The 7 M’s: Marrying Your Wedding Vows And Your Sales Pitch (Infographic)

In one way or another, we are all in sales. Crafting a sales message, when done right, can resemble a great marriage. The parallels run deep. For those of us who are married, remember, your foremost customer in life is your very own spouse. Make him or her happy each and every day by delivering the goods you promised in your vows (a sales pitch by another name, if you think about it). In marriage, just as in sales, we benefit from a daily re-commitment to our values. Marriage involves two becoming one. A salesman’s relationship with his customer, at its best, will be very similar. As salespeople, we must listen to our customers, build trust by focusing on what they need to be successful, and aiding in the decision process that should improve the financial standing of everybody involved (not just ourselves). All of these sales elements (and more) are equally important in maintaining a successful, glowing marriage. This infographic is a quick rundown of the seven biggest lessons I’ve learned from my marriage that I have also applied to my business. They all revolve around the idea that we want must build our relationships to last, both in our personal and professional lives. Click here for my original post on the subject: 7 Reasons Why My Horrible Marriage Led To A Great Business! ...

Is Your Company Self-Sabotaging Your Sales?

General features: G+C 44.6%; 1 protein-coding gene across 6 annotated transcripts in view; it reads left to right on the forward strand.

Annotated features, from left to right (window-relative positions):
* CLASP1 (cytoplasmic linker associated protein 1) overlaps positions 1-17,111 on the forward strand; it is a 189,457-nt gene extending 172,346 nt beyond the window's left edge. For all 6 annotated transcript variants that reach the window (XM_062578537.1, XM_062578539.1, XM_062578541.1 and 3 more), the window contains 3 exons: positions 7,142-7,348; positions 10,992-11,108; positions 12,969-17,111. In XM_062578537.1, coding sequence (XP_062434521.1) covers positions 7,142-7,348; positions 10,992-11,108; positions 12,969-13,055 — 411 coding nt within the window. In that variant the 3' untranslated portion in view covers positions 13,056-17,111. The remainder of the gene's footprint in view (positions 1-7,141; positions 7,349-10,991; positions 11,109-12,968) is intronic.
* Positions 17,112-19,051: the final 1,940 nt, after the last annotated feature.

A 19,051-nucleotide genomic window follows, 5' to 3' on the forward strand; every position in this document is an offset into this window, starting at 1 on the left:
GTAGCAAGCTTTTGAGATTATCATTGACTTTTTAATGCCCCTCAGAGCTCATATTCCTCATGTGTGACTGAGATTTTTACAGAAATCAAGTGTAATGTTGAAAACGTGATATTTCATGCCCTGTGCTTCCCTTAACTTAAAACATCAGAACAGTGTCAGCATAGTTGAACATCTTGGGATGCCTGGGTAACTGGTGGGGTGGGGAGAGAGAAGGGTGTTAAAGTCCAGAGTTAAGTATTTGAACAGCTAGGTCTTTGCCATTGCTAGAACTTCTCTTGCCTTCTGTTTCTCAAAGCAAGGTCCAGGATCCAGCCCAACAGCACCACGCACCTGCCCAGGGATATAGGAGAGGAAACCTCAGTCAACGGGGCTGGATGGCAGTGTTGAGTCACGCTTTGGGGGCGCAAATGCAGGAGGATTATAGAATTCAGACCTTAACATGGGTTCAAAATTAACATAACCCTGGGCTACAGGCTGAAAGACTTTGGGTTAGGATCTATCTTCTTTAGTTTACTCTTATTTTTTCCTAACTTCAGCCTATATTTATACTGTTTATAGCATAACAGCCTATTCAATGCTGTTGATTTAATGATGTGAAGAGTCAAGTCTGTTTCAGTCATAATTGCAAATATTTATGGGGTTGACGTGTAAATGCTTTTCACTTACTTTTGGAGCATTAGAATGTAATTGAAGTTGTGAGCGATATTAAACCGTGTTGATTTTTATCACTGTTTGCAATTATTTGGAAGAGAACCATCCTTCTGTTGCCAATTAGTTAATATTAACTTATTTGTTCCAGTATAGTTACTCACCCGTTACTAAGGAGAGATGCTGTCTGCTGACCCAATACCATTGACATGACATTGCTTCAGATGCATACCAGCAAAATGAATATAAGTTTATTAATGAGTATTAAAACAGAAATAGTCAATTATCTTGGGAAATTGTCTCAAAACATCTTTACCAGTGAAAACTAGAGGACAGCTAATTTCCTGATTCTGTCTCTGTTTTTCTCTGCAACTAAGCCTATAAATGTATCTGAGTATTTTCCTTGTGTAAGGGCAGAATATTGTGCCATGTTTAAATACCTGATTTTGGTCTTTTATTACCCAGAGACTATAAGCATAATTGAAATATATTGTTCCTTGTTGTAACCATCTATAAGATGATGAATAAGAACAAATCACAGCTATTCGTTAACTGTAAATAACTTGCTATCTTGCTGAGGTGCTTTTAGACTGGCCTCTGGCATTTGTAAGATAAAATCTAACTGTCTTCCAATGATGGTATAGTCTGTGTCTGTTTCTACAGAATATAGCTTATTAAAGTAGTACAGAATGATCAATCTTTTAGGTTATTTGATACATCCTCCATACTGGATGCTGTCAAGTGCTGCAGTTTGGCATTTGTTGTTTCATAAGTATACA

A recent study, by marketing research firm CSO Insights, revealed, “The top challenge in sales organizations today is that 90% of sales leaders believe that representatives have missed opportunities because of information overload.” The study shows that salespeople are missing opportunities to close sales because they are overloaded with information from their own companies. Unfortunately, information overload is a problem of epidemic proportion. Why? The Challenge For Sales Organizations In this information age we have instant and constant access to information. It is extremely easy to create (email, PDFs, newsletters) and disseminate (email, Twitter, Facebook, YouTube) information, which produces information overload. Too much information always leads to confused prospects, and confused prospects rarely buy. The original challenge for sales organizations was to quickly and easily create and disseminate information to market to the masses. Not only has this been accomplished, but it has also been grossly overdone. Now the challenge for sales organizations has become to refine that information and only share what is specifically relevant to a prospect’s problem. Unsurprisingly, this is VERY difficult to do because we all have a passionate love affair with our own products and services. Two Fundamental Problems From Information Overload Here are two fundamental problems created from when people have too much information: The sales person is often confused because he/she has access to too much information and attempts to communicate most of it to the prospect. As a result, the communication usually lacks structure, brevity, and clarity…all critical components of effective communication. The prospect is confused because scientific research proves that humans simply cannot process excess information, especially if it is not logically structured, takes too long, or is unclear. 2 Questions To Ask About Your Salesperson If your salesperson is overloaded with information, do they have the necessary skills to both refine and communicate information to prospects with clarity and brevity? Are they able to identify what is most important to the prospect and present a strong, unique solution that will meet their greatest need? It takes tremendous skill to communicate with clarity and brevity since these are skills that are taught, not caught. Therefore, a salesperson must not only know their product or service inside and out, but they must also know how to make a prospect understand how their product or service will solve a real problem, using the LEAST amount of information possible. A savvy salesperson will know how to help a customer buy, by only sharing information that is relevant to that conversation. Prospects no longer want to be told how great a product is, they want to know that their greatest need is understood, and a viable solution exists to resolve it. The 4 C’s of Excellent Communicators If you believe, like 90% of sales leaders, that your salespeople may have missed opportunities because of information overload, provide an opportunity for them to learn to become excellent communicators. Forbes Magazine says, “Communication skills are what get you promoted,” and after my 20 years of global experience, I would add that they also impact a company’s overall sales. ...